7. 7. Example: Transfer Pricing for Globalco • 2008 was a terrible year for Globalco. The company sold 250,000 regular fixtures and reported $1,000,000 of net income. On audit, the IRS determines that the price per fixture should have been $30. • Penalty? Which one? Yes. Substantial valuation misstatement. Globalco would face the 20 percent transactional penalty because the arm’s length transfer price assessed is arm s greater than 200 percent of the amount Globalco claimed on its return.
  8. 8. Example: Transfer Pricing for Globalco Penalty calculation Number of fixtures sold 25,000 Assessed Arm’s Length Price: $30 Less: Globalco’s COGS $6 Adjusted Net Income: 25,000 * $24 $600,000 Less: Reported Net Income ($100,000) Amount of Underpayment: $500,000 $500 000 Amount of Tax Underpayment (ETR=35%): 35% * $500,000 $175,000 Penalty (Substantial): 20% * $175,000 $35,000 Tax Underpayment + Penalty: $210,000
  9. 9. Example: Transfer Pricing for Globalco • Globalco also manufactures premium light fixtures at its U.S. plant, which includes valuable proprietary technology protected under several U.S. patents. It sells the premium fixtures for the same transfer price ($10 per fixture) as the regular fixtures and earns the same profit margin ($4 per fixture) on these sales. • In 2006, Globalco sold 200,000 premium fixtures and reported $800,000 of net income from these transactions. On audit, the IRS determines that the price per premium fixture should have been $41, increasing Globalco’s net income by $6.2 million.
  10. 10. Example: Transfer Pricing for Globalco • Penalty? Which one? Yes. Gross valuation misstatement. The assessed arm’s length transfer price is greater than arm s 400% of Globalco’s intercompany transfer price. Number of Premium fixtures: , 200,000 Assessed Arm’s Length Price: $41 Less: USCO’s COGS $6 Adjusted Net Income: 200,000 * $35 $7,000,000 Less: Reported Net Income - $800,000 Amount of Underpayment: $6,200,000 $6 200 000 Amount of Tax Underpayment (ETR=35%): 35% * $6,200,000 $2,170,000 Penalty (Gross): 40% * $2,170,000 + $868,000 Tax Underpayment + Penalty: $3,038,000
  11. 11. Reasonable Cause and Good Faith • If a company can show that there was reasonable cause for the underpayment and that it acted in good faith, then IRC § §6664(c) provides that no penalty under §6662 will be imposed. ( ) y § By demonstrating that an allocation is excluded from calculations of the net §482 penalty, a taxpayer will be treated as having established reasonable cause and good faith with respect to that allocation, and a transactional penalty will not be imposed. However, if contemporaneous documentation is not provided within 30 days of IRS’ request evidencing the basis for the taxpayer’s transfer price reflected in the return under examination, then the taxpayer may not satisfy the reasonable cause and good f i h exception i f h bl d d faith i requirements.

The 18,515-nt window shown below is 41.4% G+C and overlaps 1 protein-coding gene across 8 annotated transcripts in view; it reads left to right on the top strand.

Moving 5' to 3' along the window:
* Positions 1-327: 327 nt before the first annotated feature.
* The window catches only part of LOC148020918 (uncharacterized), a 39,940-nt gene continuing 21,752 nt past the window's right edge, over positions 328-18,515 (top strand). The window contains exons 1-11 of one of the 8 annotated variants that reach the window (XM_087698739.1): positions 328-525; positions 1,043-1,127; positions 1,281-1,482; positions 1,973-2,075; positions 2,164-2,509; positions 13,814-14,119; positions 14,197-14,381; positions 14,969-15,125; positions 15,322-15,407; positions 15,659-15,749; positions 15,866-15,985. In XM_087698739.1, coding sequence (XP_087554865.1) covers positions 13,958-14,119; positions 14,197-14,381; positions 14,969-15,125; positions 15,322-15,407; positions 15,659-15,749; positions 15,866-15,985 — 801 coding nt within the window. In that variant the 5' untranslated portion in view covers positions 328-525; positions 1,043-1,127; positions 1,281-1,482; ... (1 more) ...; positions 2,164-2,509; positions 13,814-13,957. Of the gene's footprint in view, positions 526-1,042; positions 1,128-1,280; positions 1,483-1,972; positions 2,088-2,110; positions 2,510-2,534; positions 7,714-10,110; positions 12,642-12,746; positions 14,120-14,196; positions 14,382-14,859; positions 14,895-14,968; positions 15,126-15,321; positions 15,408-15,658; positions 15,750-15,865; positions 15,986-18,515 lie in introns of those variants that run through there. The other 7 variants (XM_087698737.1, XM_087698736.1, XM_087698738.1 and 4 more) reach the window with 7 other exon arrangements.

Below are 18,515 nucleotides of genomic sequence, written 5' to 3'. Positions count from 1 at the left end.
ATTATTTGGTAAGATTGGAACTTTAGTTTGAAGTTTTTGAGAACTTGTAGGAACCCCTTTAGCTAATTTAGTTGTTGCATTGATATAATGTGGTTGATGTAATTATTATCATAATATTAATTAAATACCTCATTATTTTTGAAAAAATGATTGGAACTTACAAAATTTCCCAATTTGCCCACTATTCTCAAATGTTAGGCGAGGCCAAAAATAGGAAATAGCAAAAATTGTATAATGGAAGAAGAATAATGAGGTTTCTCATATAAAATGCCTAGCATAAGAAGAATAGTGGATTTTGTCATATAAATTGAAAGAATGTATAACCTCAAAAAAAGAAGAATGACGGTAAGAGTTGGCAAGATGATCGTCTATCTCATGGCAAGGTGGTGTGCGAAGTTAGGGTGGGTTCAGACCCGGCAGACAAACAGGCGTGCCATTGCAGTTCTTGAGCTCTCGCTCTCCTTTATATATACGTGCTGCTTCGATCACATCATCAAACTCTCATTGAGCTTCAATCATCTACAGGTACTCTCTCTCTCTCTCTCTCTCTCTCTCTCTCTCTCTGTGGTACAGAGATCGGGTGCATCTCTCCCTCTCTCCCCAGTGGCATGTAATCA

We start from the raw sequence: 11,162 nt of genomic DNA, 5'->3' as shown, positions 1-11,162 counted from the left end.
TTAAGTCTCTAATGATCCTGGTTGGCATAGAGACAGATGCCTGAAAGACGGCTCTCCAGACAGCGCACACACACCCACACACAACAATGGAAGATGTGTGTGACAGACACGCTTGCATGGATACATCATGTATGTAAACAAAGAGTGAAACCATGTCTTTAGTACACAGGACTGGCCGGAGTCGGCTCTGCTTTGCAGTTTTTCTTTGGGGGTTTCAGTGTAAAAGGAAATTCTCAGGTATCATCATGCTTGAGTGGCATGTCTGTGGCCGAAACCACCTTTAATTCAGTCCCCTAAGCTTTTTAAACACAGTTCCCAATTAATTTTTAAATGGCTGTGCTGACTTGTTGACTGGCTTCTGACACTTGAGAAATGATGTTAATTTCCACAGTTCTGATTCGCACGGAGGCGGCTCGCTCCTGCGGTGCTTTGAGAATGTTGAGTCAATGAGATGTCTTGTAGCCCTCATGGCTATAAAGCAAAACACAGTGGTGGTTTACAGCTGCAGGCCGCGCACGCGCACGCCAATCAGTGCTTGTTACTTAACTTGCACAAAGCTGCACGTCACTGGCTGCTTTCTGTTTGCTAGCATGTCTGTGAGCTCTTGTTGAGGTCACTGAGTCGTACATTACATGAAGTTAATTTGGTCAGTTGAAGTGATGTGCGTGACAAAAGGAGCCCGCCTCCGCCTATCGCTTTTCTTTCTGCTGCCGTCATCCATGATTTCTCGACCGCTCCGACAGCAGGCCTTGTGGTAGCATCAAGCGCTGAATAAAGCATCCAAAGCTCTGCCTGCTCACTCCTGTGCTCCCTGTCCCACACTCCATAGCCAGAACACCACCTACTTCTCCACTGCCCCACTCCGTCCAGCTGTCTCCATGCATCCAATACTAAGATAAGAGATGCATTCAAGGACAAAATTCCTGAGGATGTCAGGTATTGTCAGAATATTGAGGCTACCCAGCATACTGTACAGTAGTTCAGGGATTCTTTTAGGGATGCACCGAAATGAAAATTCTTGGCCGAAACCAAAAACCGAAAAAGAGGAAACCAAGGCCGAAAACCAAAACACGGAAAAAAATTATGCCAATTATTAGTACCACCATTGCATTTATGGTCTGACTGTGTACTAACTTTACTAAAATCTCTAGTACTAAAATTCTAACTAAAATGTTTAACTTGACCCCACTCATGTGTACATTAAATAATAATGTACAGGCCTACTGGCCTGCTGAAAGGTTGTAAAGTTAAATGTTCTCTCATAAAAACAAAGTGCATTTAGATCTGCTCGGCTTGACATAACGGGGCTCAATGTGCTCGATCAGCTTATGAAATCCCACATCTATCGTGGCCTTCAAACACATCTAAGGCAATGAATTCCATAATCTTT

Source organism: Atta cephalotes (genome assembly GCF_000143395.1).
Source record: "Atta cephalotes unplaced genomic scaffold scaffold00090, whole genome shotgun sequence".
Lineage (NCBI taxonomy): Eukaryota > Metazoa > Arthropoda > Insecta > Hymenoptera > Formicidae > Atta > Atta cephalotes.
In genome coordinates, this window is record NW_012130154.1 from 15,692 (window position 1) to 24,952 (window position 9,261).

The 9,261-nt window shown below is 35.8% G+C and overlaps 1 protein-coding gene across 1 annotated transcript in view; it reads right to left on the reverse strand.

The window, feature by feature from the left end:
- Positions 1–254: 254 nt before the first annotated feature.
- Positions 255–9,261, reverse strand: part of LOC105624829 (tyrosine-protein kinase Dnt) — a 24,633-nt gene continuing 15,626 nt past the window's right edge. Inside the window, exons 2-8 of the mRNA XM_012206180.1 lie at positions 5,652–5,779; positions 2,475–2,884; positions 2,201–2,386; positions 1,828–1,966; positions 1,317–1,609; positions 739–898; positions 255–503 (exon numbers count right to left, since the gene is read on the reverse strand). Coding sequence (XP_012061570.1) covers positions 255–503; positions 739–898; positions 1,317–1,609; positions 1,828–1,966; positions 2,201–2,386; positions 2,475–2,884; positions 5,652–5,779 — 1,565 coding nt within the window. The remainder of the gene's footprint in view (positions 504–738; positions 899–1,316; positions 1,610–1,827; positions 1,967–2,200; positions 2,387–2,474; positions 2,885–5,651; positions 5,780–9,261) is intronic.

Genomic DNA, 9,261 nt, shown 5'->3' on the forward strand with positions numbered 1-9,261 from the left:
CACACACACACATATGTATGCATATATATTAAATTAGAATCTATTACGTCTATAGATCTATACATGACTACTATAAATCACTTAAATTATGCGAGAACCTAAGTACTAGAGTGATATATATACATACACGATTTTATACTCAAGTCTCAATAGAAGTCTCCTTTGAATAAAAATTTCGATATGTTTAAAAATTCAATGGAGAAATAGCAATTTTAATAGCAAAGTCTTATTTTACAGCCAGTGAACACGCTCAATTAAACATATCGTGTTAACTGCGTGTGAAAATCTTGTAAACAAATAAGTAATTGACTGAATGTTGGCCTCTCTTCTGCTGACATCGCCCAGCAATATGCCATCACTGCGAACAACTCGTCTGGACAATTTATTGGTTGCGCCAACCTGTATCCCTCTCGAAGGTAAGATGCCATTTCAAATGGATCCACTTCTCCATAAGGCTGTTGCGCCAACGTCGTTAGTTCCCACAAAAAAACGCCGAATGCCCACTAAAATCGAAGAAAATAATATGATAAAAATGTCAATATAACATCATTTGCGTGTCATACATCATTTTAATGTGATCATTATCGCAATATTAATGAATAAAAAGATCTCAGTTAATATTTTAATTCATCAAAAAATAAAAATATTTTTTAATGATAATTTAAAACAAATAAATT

12. 12. Net Adjustment Penalty • With respect to transfer pricing, the net adjustment penalty is based on the sum of all increases and decreases in taxable income that results from a series of transactions in which the transfer price is determined by the IRS to not be arm’s length. • Substantial vs. Gross valuation misstatement Substantial misstatement– Net adjustment is greater than misstatement the lesser of $5 million dollars or 10 percent of gross receipts. Penalty – 20 percent of the underpayment of taxes. e a ty 0 pe ce t o t e u de pay e t o ta es Gross misstatement – Net adjustment is greater than the lesser of $20 million dollars or 20 percent of gross receipts. Penalty – 40 percent of the underpayment of taxes taxes.
  13. 13. Exclusion from Net Adjustment Penalty • An amount is excluded from the calculation of a net §482 adjustment if the taxpayer establishes that both the method – whether specified or unspecified – and the documentation requirements are met with respect to that amount. Specified methods refer to those methods described in §482. A qualified cost sharing arrangement is also considered a specified method. This requirement is met if the taxpayer selected and applied a specified method in a reasonable manner. Whether the taxpayer’s conclusion was reasonable must be determined from all the facts and circumstances. circumstances To meet the unspecified method requirement, the taxpayer must demonstrate that it made a reasonable effort to evaluate the applicability of the specified methods and concluded that none of the specified methods would clearly reflect income and that the unspecified method would clearly reflect income.
  14. 14. Exclusion from Net Adjustment Penalty • The documentation requirement is met if the taxpayer maintains documentation to establish that it used the method that provided the most accurate measure of an arm’s length g result, given available data. This documentation must be in existence when the return is filed and must be provided to the IRS within 30 days of request. The documentation includes principal and background documents. A list of the ten principle documents is provided in the Appendix.